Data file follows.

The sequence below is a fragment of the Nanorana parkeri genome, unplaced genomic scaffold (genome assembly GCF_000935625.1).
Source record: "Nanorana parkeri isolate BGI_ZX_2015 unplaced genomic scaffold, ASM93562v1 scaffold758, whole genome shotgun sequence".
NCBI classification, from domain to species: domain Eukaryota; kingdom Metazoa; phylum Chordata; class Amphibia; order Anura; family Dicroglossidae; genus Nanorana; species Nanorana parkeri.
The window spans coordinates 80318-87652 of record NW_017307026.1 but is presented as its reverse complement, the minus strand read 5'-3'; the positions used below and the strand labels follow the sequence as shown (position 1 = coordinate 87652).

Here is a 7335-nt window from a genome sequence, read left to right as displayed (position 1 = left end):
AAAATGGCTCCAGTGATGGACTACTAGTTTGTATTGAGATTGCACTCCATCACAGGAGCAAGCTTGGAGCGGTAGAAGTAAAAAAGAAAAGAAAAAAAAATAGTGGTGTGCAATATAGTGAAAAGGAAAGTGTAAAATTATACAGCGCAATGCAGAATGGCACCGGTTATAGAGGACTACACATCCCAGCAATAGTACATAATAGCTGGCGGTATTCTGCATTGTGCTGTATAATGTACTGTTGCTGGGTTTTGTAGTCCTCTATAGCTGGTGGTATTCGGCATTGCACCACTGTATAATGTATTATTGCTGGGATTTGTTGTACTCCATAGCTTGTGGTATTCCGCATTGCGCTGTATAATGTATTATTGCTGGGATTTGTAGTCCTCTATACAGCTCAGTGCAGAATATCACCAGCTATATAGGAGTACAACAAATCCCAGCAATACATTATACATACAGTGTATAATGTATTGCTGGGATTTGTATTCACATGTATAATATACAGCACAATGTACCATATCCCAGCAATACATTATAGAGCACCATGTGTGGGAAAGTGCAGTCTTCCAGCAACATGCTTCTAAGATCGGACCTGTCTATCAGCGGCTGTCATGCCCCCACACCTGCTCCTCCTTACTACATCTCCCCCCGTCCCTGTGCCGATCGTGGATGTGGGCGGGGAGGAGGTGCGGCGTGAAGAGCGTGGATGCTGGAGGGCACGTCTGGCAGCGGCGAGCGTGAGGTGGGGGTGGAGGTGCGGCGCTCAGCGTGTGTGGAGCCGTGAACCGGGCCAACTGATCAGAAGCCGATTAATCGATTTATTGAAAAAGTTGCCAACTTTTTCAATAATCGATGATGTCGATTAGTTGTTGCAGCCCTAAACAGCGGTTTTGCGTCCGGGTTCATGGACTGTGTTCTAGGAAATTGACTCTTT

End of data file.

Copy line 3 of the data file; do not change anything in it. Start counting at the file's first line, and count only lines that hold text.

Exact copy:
NCBI classification, from domain to species: domain Eukaryota; kingdom Metazoa; phylum Chordata; class Amphibia; order Anura; family Dicroglossidae; genus Nanorana; species Nanorana parkeri.